The big winner in Zynga's IPO, the largest by an Internet company since Google went public, isn't the shareholders or the employees or even the executives. It's Facebook.
Zynga, which pioneered a new class of social games, is the first to become a multibillion-dollar company by piggybacking on Facebook's platform. Early on, Zynga co-founder and CEO Mark Pincus saw the potential for Facebook-connected games that were free, allowed friends to engage each other and could be played on any device with an Internet connection. He created applications powered by Facebook's network and today oversees a company estimated to be worth $7 billion.
"There hasn't been another developer that has built a large business on Facebook's platform and gone public in this way. It's a big first for the Western social gaming world," said Justin Smith, founder of research and data firm Inside Network.
Zynga's success is also Facebook's, experts say.
They note the gaming company's coming-out party on Nasdaq validates Facebook's platform as one on which companies can build their fortunes by developing a new breed of web services. The IPO also highlights the next chapter in Facebook's trajectory: The social network has evolved beyond photo uploads and status updates to offer a robust ecosystem of music, movies, news and lifestyle offerings, all in one place and all connected by an online network of friends.
Developers have made more than $2.5 billion creating apps for Apple's iDevices, according to Apple. Google gave rise to a new generation of companies, such as Demand Media, that succeeded because Google's search engine sent millions of users their way. Now, Facebook is spawning a new breed of companies that thrive because of the connection-driven, sharing-stimulated online world Facebook has created.
Zynga's rise shows that Facebook, like Google and Apple before it, can support an industry hitched to its platform and help carry web firms to the big leagues. Five years ago, Zynga didn't exist. Today the company is worth more than Hyatt Hotels, Hasbro and JetBlue.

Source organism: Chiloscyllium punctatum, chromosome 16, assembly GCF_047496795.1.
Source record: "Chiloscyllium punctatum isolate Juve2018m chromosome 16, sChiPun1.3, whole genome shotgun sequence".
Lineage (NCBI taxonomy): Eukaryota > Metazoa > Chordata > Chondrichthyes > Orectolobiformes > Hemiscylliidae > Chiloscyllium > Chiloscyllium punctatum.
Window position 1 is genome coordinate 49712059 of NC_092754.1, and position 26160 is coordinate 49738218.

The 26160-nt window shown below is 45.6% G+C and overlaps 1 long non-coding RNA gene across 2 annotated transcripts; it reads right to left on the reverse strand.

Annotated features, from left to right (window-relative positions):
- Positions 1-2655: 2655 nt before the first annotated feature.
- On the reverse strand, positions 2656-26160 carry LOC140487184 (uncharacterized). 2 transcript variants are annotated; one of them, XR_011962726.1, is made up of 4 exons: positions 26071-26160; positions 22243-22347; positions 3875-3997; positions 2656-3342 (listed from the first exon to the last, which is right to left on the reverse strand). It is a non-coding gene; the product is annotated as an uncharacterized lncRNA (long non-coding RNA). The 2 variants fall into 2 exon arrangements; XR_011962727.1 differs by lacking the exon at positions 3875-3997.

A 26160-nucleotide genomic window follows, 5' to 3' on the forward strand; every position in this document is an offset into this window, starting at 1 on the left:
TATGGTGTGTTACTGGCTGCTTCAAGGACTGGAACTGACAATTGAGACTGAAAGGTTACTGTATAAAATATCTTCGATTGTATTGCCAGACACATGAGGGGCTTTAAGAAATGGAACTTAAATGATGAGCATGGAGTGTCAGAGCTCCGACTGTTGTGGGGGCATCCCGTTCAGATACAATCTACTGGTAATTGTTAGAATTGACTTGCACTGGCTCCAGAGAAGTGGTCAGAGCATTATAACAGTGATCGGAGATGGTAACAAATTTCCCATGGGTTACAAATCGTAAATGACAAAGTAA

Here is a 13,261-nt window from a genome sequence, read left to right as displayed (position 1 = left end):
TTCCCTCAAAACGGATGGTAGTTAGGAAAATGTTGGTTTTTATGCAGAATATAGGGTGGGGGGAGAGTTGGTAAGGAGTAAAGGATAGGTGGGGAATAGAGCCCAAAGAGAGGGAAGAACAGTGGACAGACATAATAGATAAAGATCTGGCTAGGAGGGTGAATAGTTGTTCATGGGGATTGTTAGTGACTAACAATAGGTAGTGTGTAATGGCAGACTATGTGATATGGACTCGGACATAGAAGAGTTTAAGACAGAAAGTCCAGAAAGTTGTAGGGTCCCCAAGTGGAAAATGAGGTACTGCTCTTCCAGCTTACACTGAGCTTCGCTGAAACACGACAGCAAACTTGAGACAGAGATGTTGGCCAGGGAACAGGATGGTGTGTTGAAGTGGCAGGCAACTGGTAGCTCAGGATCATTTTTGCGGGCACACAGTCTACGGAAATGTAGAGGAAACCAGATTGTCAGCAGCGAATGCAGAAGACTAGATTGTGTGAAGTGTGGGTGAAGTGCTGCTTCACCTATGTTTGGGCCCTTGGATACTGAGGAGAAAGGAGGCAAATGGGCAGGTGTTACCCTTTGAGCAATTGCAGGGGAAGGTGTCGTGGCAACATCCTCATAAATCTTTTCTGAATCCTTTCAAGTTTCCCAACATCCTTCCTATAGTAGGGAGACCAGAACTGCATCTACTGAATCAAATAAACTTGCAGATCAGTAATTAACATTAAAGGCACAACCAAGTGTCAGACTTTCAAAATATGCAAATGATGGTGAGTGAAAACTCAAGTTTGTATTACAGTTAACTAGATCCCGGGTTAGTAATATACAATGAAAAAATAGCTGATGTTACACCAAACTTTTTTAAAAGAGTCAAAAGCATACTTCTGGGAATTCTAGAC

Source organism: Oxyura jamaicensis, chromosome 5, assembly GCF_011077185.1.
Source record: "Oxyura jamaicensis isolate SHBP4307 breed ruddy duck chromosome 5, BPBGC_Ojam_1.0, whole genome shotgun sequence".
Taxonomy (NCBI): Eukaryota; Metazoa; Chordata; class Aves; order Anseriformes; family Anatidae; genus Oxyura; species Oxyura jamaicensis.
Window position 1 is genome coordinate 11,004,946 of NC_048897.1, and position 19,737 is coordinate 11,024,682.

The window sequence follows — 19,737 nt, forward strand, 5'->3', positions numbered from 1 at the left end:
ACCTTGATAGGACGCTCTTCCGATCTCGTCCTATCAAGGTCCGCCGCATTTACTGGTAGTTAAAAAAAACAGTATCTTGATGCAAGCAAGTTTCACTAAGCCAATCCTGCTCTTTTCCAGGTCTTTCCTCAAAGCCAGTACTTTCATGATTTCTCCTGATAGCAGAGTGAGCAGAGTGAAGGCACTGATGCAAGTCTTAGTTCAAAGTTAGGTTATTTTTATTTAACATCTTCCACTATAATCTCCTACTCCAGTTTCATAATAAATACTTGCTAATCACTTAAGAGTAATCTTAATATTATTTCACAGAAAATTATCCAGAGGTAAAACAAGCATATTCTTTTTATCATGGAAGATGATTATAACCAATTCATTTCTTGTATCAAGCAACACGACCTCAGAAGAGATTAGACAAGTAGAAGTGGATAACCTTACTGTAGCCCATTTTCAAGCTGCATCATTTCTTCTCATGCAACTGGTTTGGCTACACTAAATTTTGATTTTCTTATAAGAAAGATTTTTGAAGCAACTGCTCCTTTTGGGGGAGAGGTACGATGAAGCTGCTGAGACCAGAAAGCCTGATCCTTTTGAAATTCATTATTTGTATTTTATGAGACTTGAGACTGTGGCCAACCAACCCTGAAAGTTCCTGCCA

"Zynga is the biggest proof positive that you can build a huge and successful company on Facebook's platform," said Josh Williams, president and chief science officer at Kontagent, a company that provides user analytics for app developers. "For Facebook, Zynga's IPO is great."
Zynga went from startup to Internet success story on the back of Facebook's enormous user base. By developing applications on Facebook, such as FarmVille and Mafia Wars, Zynga leveraged the social network's reach to sign up new members, collect information about its players and let individuals play online games with real-life friends. Zynga declined to comment, citing the legally mandated quiet period before and after its IPO.
Before Facebook changed its policies, Zynga expanded its own audience by aggressively marketing (or spamming, some say) its games through players' profiles. The company now claims three of the top five most popular apps on Facebook and over 223 million active players, three times more than its closest rival, according to AppData.
The lion's share of Zynga's revenues come from the sale of virtual goods through its games. Facebook users generate 94 percent of Zynga's revenues, according to estimates by Strene Agee analyst Arvind Bhatia, and Zynga warned investors in its S-1 filing with the Securities and Exchange Commission, "We generate substantially all of our revenue and players through the Facebook platform and expect to continue to do so for the foreseeable future."
"You have to think that without Facebook users, there is no Zynga," said Gartner analyst Brian Blau. "It's a very intimate relationship. You could compare it to a parent and child, it's so close."
Financial analysts warn that Zynga's coziness with Facebook makes it vulnerable to the whims of the social networking giant and caution that any change in Facebook's terms could put Zynga's financial health at risk.
Yet Facebook needs Zynga nearly as much as Zynga needs Facebook, others counter.
"It's a symbiotic relationship. It's not parasitic," said P.J. Mcnealy, a digital media consultant and founder of Digital World Research. "Facebook becomes stickier as more people play games, and a lot of that content is coming from Zynga."
Companies like Zynga have helped Facebook evolve, transforming it from the Internet equivalent of a mom-and-pop shop peddling sweets to a mega-mall offering movie theaters, arcades and boutiques that lure crowds to stay longer and spend more.